The Null Device
Posts matching tags 'obscenity'
A BBC radio presenter made an unfortunate mispronounciation of the name of the Culture Secretary, Jeremy Hunt, swapping the first consonant of his surname with that of the word 'culture'. The somewhat ironically named James Naughtie fell foul of the Spoonerism on Radio 4's Today programme when interviewing Hunt about the government's broadband plans. Mr. Hunt seemed to take it in good stride:
Mr Hunt tweeted: "They say prepare for anything before going on Today but that took the biscuit. I was laughing as much as u Jim."I wonder if "jeremy" will become a new piece of rhyming slang, replacing "berk" (from "Berkshire hunt").
Gropecunt Lane (pronounced /ˈɡroʊpkʌnt ˈleɪn/) was a street name found in English towns and cities during the Middle Ages, believed to be a reference to the prostitution centred on those areas; it was normal practice for a medieval street name to reflect the street's function or the economic activity taking place within it. Gropecunt, the earliest known use of which is in about 1230, appears to have been derived as a compound of the words "grope" and "cunt". Streets with that name were often in the busiest parts of medieval towns and cities, and at least one appears to have been an important thoroughfare.
Although the name was once common throughout England, changes in attitude resulted in it being replaced by more innocuous versions such as Grape Lane. Gropecunt was last recorded as a street name in 1561.There are currently no streets named Gropecunt Lane in England, them all having been renamed to things like Magpie Lane, Grape Lane, or in some cases, Grope Lane (attributed by the prudish to the narrowness and darkness of the street, not to any untoward activity having taken place there). Perhaps the time has come for a campaign to undo these shameful acts of vandalism and restore this piece of English history?
(via David Gerard)
A chance to watch language changing in real time: the North Carolina Division of Motor Vehicles has offered to replace all licence plates containing the letters "WTF" free of charge, after the letters became obscene following the rise of internet/text-messaging abbreviations. Nearly 10,000 licence plate holders have the three letters in their plates, though whether they wish to replace them will be up to them. I wonder how many will take up the offer.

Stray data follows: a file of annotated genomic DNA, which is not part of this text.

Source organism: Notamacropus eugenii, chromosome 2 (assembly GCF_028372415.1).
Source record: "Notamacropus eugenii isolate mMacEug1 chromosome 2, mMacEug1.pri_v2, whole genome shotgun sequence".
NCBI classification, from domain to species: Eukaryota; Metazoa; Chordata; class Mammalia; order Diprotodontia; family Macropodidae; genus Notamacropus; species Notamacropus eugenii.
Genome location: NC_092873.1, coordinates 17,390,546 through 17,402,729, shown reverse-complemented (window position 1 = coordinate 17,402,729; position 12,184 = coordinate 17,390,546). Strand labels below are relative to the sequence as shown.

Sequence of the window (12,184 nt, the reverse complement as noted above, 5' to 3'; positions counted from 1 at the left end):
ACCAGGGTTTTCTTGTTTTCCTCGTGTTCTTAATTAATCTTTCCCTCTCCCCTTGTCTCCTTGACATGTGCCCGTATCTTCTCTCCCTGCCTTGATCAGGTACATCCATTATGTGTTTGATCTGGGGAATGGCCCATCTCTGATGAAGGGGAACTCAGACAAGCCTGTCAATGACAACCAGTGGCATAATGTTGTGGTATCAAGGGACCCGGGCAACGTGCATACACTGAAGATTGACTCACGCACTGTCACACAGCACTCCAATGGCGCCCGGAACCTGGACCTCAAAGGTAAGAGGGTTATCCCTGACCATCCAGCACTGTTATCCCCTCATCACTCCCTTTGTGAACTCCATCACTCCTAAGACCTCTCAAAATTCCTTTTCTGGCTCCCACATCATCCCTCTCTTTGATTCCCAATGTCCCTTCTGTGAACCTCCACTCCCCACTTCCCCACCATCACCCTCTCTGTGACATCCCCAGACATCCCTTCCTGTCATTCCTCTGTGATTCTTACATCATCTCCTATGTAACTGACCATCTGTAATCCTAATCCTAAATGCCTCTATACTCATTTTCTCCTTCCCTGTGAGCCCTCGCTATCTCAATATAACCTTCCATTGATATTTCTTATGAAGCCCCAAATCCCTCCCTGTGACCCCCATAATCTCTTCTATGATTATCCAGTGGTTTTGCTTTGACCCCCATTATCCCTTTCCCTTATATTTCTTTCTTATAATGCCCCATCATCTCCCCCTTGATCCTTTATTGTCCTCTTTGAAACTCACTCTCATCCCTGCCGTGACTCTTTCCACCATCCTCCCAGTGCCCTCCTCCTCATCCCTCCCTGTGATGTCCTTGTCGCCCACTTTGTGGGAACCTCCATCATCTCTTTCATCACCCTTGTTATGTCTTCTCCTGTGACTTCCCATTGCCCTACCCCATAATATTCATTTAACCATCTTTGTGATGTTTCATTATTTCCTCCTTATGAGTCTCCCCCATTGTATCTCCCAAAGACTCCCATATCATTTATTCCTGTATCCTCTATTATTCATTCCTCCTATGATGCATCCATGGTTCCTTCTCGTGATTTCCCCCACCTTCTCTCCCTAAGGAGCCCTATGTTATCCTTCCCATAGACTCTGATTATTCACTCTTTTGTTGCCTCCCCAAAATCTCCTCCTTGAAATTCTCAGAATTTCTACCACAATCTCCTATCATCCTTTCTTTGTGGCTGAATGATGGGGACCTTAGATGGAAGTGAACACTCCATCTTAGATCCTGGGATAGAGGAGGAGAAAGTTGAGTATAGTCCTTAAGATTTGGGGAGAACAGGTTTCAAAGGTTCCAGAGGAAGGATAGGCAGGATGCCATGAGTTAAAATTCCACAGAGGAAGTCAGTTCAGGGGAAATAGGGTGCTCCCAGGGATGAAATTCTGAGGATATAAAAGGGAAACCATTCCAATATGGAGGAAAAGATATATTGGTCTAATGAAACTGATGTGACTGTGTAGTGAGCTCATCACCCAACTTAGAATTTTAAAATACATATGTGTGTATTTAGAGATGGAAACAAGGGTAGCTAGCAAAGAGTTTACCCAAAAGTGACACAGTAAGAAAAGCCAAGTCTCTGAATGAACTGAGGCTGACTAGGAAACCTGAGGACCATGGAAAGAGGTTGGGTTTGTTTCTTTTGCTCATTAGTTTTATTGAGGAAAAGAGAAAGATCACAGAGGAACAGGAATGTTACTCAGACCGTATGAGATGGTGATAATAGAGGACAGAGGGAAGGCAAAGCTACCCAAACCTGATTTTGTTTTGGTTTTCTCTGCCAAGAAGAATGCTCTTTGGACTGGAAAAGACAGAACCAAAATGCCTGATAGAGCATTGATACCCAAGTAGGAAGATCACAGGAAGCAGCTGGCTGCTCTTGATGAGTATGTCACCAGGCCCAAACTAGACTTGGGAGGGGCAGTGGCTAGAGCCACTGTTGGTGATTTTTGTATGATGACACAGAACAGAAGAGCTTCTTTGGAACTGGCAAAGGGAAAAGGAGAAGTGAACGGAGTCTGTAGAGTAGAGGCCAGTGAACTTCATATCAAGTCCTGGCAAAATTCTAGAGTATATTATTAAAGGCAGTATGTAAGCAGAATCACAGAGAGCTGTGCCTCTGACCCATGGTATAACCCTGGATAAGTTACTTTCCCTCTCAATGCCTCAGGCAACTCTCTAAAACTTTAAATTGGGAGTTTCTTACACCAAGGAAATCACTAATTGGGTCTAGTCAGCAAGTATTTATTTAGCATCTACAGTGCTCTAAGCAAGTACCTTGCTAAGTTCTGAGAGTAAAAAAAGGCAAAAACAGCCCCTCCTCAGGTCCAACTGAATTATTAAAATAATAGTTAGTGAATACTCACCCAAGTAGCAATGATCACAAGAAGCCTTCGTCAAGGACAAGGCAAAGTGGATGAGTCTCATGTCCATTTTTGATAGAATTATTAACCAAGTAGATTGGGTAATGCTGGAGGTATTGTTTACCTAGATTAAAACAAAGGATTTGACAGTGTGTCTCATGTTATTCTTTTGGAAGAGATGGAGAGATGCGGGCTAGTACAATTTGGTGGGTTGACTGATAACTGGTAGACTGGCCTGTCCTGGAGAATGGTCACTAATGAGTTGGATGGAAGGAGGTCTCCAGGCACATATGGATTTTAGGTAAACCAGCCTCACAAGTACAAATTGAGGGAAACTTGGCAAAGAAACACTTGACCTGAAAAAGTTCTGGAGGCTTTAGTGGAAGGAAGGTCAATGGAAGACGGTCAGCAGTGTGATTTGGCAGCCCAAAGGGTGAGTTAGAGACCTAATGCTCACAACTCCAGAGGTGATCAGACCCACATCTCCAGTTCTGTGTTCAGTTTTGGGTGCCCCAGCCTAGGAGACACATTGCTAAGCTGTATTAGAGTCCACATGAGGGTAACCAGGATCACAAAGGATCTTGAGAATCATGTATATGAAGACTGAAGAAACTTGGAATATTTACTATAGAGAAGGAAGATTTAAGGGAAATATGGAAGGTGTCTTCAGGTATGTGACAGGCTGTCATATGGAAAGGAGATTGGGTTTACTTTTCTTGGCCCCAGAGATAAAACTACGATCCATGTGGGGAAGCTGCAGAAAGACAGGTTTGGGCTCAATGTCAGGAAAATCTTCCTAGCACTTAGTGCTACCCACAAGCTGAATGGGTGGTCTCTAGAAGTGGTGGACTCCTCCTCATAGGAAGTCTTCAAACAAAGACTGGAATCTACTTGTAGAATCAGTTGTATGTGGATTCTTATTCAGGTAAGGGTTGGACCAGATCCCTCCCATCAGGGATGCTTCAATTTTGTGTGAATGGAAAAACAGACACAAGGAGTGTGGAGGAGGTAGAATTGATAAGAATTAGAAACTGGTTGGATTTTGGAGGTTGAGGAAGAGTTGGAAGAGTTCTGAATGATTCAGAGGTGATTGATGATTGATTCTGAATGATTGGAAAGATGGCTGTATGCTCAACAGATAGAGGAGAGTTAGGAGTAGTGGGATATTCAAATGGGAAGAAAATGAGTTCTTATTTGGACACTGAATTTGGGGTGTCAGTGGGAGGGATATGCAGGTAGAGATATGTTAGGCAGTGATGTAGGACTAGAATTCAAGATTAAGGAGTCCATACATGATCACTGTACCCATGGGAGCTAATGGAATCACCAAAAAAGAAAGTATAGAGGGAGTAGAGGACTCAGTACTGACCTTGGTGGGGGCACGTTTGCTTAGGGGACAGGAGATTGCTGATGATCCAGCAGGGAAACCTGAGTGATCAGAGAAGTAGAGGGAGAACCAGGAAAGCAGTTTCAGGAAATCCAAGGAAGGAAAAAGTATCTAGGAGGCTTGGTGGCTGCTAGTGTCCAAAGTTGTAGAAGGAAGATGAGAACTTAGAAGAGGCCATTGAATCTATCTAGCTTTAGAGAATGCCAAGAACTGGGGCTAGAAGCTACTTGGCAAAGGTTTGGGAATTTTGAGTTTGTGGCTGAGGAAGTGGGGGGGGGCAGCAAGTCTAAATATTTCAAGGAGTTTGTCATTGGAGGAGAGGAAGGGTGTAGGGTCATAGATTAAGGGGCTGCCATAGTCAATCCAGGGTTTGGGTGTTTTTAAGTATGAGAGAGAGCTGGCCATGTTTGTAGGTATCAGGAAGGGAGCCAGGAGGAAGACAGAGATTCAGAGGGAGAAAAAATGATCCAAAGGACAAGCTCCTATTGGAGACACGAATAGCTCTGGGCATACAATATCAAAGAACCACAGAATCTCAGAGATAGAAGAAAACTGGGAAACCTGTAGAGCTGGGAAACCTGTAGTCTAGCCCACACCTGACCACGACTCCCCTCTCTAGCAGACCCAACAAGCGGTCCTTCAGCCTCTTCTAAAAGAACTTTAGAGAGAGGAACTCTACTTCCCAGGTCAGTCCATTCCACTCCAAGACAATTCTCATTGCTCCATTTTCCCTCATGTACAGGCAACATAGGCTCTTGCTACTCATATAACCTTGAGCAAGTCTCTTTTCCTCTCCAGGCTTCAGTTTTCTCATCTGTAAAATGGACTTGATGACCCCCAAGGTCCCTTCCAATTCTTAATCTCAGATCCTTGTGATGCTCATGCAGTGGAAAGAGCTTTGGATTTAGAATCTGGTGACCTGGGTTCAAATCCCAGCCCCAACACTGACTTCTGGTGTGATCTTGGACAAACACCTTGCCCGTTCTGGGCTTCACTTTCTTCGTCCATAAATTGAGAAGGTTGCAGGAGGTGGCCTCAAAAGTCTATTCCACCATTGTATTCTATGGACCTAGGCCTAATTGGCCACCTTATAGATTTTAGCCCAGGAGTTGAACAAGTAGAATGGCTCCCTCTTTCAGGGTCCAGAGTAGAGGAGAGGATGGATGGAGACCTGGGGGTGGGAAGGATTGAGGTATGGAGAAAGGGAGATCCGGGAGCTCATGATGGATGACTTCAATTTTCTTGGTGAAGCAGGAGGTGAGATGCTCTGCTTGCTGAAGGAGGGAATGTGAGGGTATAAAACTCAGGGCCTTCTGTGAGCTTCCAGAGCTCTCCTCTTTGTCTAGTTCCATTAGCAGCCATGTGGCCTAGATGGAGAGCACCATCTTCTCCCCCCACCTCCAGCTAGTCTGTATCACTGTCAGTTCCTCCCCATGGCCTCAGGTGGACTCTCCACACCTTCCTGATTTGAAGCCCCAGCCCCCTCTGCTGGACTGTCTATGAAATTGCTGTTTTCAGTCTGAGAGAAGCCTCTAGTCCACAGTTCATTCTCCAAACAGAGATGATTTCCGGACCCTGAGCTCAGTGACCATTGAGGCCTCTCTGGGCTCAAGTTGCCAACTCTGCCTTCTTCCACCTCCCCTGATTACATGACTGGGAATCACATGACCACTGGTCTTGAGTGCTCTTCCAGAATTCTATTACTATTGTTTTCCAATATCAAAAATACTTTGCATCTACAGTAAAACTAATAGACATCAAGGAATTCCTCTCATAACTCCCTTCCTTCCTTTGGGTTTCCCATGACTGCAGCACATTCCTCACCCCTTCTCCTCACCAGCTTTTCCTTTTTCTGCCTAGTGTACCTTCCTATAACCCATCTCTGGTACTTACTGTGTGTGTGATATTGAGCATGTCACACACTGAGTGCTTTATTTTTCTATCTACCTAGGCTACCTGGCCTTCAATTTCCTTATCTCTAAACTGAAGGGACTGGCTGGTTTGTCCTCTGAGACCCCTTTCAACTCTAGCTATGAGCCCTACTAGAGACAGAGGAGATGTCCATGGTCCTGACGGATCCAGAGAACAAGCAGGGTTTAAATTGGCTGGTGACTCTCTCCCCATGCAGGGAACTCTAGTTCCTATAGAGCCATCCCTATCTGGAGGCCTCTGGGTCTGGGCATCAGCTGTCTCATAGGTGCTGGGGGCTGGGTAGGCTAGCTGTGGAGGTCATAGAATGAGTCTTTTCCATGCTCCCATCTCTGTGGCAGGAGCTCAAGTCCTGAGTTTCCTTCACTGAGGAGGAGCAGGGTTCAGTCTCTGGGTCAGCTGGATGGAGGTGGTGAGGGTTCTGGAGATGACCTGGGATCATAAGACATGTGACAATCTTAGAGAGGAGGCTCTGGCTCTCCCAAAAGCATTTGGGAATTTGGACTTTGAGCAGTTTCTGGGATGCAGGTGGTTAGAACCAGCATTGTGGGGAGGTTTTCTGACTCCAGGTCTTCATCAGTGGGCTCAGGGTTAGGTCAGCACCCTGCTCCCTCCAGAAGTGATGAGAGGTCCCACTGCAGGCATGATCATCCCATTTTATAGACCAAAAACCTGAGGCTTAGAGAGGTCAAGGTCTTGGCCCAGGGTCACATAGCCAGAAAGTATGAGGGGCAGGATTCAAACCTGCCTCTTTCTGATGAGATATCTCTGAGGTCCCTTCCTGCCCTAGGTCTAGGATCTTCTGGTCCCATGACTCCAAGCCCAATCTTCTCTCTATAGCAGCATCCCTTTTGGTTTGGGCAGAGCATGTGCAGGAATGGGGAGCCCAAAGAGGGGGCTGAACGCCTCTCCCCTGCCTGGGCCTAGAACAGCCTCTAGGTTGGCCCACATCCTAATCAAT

The Merseyside village of Lunt is considering changing its name to Launt, because of vandals who keep altering signs in the village, changing the 'L' to a 'C'. The village (records of which date back to 1251) has never been referred to as "Launt", and some villagers are loth to change its ancient name.
Alternately, they could twin the village with the Austrian village of Fucking (whose own villagers voted in 2004 against changing its name).
There are red faces in Staffordshire after a dining couple received a restaurant bill containing an obscenity. The computer-printed bill from Joe Delucci's restaurant in Lichfield contained, among its items, one reading "SUCK MY D___ F___ FACE", or something similar to these words, billed at £0.00.
The restaurant's owner apologised and explained that the message should only have been seen only by the kitchen staff, and should have never ended up as an item on the bill. In what context said message should have been seen by the kitchen staff has not been explained.
The Ohio Bureau of Motor Vehicles has revoked an elderly woman's custom license plates because they had become obscene. Pat Niple had had the number plates reading "NWTF" (standing for "Northwood Tree Farm", a business she had owned) for more than a decade, and had had no problems with them—until this year, when they fell foul of technologically-mediated language change:
"Apparently, the young people use it on the computer," she said.
Niple went to a BMV office to get some answers. A clerk had to whisper what the acronym means to some people.
"Now what the -- and the last word begins with an f," Niple said. "I said, 'You got to be kidding me.'"